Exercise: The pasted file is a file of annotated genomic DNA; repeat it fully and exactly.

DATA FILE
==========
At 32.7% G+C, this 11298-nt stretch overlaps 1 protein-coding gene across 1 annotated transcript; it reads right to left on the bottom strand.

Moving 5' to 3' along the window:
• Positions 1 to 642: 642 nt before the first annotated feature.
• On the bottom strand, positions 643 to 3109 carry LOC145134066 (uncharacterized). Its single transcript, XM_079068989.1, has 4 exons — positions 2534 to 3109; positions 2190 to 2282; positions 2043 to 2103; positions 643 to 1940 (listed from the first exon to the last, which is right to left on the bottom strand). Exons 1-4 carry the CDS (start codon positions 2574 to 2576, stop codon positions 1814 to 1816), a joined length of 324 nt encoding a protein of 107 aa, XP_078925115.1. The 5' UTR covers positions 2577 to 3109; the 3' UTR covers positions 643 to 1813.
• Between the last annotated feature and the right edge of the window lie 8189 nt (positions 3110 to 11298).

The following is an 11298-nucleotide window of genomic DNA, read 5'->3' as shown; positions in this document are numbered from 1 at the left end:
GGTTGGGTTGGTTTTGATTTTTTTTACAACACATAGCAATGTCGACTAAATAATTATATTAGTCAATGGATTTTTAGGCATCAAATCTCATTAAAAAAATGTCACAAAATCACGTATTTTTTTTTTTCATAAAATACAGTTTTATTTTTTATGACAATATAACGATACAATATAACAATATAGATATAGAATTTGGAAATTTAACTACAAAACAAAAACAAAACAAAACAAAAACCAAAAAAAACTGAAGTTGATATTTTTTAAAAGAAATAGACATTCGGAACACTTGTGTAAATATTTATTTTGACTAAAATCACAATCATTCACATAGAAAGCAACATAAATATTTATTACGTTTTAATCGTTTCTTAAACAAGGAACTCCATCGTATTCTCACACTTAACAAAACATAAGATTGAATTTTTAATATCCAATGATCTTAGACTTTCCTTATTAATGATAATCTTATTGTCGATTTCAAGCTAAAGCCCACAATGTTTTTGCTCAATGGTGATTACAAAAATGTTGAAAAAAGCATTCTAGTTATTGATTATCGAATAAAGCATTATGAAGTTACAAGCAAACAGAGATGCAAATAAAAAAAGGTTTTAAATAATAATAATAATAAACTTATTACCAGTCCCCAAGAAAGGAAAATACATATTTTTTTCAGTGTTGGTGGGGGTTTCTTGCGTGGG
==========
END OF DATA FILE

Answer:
At 32.7% G+C, this 11298-nt stretch overlaps 1 protein-coding gene across 1 annotated transcript; it reads right to left on the bottom strand.

Moving 5' to 3' along the window:
• Positions 1 to 642: 642 nt before the first annotated feature.
• On the bottom strand, positions 643 to 3109 carry LOC145134066 (uncharacterized). Its single transcript, XM_079068989.1, has 4 exons — positions 2534 to 3109; positions 2190 to 2282; positions 2043 to 2103; positions 643 to 1940 (listed from the first exon to the last, which is right to left on the bottom strand). Exons 1-4 carry the CDS (start codon positions 2574 to 2576, stop codon positions 1814 to 1816), a joined length of 324 nt encoding a protein of 107 aa, XP_078925115.1. The 5' UTR covers positions 2577 to 3109; the 3' UTR covers positions 643 to 1813.
• Between the last annotated feature and the right edge of the window lie 8189 nt (positions 3110 to 11298).

The following is an 11298-nucleotide window of genomic DNA, read 5'->3' as shown; positions in this document are numbered from 1 at the left end:
GGTTGGGTTGGTTTTGATTTTTTTTACAACACATAGCAATGTCGACTAAATAATTATATTAGTCAATGGATTTTTAGGCATCAAATCTCATTAAAAAAATGTCACAAAATCACGTATTTTTTTTTTTCATAAAATACAGTTTTATTTTTTATGACAATATAACGATACAATATAACAATATAGATATAGAATTTGGAAATTTAACTACAAAACAAAAACAAAACAAAACAAAAACCAAAAAAAACTGAAGTTGATATTTTTTAAAAGAAATAGACATTCGGAACACTTGTGTAAATATTTATTTTGACTAAAATCACAATCATTCACATAGAAAGCAACATAAATATTTATTACGTTTTAATCGTTTCTTAAACAAGGAACTCCATCGTATTCTCACACTTAACAAAACATAAGATTGAATTTTTAATATCCAATGATCTTAGACTTTCCTTATTAATGATAATCTTATTGTCGATTTCAAGCTAAAGCCCACAATGTTTTTGCTCAATGGTGATTACAAAAATGTTGAAAAAAGCATTCTAGTTATTGATTATCGAATAAAGCATTATGAAGTTACAAGCAAACAGAGATGCAAATAAAAAAAGGTTTTAAATAATAATAATAATAAACTTATTACCAGTCCCCAAGAAAGGAAAATACATATTTTTTTCAGTGTTGGTGGGGGTTTCTTGCGTGGG